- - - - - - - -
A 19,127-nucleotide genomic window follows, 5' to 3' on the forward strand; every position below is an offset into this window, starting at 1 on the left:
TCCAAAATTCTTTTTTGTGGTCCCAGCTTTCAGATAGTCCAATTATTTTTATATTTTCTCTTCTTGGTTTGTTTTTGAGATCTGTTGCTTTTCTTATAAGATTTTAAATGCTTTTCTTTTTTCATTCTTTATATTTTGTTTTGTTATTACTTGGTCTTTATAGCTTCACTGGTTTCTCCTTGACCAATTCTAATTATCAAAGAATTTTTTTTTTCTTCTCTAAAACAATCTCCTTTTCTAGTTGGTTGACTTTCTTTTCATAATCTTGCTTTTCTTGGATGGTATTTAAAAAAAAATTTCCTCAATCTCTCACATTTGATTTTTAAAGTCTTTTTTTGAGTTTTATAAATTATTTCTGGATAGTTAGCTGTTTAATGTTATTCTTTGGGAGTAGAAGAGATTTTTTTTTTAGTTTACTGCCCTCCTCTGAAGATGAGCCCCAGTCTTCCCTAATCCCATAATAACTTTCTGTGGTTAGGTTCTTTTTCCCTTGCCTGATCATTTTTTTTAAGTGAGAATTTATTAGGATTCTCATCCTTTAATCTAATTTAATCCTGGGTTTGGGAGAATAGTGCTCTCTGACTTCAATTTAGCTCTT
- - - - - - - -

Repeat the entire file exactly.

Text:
A 19,127-nucleotide genomic window follows, 5' to 3' on the forward strand; every position below is an offset into this window, starting at 1 on the left:
TCCAAAATTCTTTTTTGTGGTCCCAGCTTTCAGATAGTCCAATTATTTTTATATTTTCTCTTCTTGGTTTGTTTTTGAGATCTGTTGCTTTTCTTATAAGATTTTAAATGCTTTTCTTTTTTCATTCTTTATATTTTGTTTTGTTATTACTTGGTCTTTATAGCTTCACTGGTTTCTCCTTGACCAATTCTAATTATCAAAGAATTTTTTTTTTCTTCTCTAAAACAATCTCCTTTTCTAGTTGGTTGACTTTCTTTTCATAATCTTGCTTTTCTTGGATGGTATTTAAAAAAAAATTTCCTCAATCTCTCACATTTGATTTTTAAAGTCTTTTTTTGAGTTTTATAAATTATTTCTGGATAGTTAGCTGTTTAATGTTATTCTTTGGGAGTAGAAGAGATTTTTTTTTTAGTTTACTGCCCTCCTCTGAAGATGAGCCCCAGTCTTCCCTAATCCCATAATAACTTTCTGTGGTTAGGTTCTTTTTCCCTTGCCTGATCATTTTTTTTAAGTGAGAATTTATTAGGATTCTCATCCTTTAATCTAATTTAATCCTGGGTTTGGGAGAATAGTGCTCTCTGACTTCAATTTAGCTCTT